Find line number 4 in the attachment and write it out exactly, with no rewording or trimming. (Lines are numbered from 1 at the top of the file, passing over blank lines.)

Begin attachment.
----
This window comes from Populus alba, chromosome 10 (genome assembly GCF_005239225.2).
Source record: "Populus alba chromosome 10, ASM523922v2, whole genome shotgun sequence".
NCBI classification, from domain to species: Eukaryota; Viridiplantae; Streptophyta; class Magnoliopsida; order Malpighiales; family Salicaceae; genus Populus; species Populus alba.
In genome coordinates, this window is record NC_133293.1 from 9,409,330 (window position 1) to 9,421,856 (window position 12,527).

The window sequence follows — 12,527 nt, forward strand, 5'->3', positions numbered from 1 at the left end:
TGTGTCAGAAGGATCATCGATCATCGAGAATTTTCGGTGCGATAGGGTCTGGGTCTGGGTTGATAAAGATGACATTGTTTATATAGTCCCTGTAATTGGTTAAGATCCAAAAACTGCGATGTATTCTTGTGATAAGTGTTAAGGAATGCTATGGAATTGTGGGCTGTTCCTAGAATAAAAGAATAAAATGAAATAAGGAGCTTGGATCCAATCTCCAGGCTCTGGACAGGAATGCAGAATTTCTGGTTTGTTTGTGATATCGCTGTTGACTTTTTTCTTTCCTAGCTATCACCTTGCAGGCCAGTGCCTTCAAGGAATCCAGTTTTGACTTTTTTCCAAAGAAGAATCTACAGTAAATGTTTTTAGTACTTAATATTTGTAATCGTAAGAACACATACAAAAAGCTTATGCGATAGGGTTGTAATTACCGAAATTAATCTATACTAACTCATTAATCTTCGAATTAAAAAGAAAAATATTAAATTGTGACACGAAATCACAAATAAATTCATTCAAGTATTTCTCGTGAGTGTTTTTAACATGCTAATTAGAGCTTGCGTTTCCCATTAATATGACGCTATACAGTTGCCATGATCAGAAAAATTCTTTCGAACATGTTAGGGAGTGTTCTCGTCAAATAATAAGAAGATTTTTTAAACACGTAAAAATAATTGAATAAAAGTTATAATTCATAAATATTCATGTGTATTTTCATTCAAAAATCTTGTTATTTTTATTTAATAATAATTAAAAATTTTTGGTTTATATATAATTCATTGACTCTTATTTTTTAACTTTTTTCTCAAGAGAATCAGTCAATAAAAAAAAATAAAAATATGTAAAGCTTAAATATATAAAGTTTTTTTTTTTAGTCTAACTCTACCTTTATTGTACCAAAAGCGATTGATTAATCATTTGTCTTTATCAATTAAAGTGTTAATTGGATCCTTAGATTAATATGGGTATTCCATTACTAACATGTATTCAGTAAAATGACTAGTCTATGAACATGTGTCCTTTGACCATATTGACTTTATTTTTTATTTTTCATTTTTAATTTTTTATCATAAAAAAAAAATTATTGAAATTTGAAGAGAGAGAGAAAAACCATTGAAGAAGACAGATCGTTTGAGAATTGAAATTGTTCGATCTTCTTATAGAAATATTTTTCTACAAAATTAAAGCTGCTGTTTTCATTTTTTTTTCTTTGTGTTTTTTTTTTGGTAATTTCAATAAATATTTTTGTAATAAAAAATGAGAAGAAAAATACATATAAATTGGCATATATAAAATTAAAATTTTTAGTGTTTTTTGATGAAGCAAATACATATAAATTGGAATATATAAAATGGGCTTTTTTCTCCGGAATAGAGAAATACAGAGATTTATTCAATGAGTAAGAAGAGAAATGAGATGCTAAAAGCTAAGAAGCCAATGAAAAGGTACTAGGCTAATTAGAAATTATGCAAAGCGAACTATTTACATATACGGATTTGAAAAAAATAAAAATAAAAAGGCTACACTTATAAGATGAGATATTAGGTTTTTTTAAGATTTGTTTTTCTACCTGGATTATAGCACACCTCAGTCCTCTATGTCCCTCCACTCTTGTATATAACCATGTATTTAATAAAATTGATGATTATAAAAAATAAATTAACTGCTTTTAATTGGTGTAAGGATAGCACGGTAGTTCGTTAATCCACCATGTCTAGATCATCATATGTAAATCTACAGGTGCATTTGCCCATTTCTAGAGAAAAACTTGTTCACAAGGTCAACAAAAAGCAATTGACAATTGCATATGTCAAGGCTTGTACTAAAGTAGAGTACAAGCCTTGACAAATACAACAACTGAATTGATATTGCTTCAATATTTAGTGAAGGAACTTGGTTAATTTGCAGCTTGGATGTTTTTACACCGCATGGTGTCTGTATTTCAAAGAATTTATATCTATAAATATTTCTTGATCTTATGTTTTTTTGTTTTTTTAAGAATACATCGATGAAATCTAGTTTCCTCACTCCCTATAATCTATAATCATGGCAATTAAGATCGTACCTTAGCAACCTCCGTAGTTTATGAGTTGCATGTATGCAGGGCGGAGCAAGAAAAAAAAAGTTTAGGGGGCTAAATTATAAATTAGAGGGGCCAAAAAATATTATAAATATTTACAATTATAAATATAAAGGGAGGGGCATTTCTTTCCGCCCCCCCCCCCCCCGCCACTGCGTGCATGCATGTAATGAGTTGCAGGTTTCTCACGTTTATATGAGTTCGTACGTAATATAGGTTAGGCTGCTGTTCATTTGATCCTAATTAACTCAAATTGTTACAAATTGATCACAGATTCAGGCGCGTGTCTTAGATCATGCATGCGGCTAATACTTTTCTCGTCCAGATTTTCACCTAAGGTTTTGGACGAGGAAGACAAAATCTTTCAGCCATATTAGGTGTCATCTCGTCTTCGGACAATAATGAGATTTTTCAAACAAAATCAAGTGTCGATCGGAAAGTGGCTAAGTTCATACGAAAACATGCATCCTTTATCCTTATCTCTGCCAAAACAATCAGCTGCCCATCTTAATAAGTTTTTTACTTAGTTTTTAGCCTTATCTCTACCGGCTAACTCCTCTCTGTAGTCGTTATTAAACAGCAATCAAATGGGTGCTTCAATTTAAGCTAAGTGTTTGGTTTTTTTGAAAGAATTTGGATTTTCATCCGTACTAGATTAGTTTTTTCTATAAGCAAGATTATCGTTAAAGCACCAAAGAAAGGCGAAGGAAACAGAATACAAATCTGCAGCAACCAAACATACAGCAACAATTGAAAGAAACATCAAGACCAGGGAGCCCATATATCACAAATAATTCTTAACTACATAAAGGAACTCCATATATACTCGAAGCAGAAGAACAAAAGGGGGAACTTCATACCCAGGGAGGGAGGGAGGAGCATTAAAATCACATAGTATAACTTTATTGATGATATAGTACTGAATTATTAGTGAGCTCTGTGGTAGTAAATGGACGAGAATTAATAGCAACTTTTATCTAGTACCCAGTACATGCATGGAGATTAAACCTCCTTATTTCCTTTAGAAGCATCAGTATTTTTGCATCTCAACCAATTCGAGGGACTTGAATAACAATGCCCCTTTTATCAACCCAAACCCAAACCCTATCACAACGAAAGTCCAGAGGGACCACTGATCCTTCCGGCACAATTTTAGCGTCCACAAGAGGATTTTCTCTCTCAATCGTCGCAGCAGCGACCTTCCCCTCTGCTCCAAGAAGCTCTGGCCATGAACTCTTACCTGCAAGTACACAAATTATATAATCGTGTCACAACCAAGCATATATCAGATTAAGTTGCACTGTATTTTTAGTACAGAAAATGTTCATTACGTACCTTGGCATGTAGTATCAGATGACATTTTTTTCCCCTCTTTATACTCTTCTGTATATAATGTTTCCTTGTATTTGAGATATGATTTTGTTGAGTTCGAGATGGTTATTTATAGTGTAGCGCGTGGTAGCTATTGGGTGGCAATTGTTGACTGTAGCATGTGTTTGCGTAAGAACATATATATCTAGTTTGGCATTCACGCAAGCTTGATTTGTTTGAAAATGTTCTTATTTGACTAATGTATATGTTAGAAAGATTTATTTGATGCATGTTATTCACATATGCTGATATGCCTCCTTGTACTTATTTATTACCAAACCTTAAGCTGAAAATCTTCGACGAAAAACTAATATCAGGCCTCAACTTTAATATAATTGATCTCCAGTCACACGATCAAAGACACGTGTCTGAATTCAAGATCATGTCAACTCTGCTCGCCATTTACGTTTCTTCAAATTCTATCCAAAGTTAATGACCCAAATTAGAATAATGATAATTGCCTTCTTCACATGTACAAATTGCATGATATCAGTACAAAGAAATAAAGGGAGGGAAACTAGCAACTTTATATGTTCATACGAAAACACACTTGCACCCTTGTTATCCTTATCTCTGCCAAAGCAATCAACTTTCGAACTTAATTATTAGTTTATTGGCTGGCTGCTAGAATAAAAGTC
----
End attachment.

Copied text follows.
In genome coordinates, this window is record NC_133293.1 from 9,409,330 (window position 1) to 9,421,856 (window position 12,527).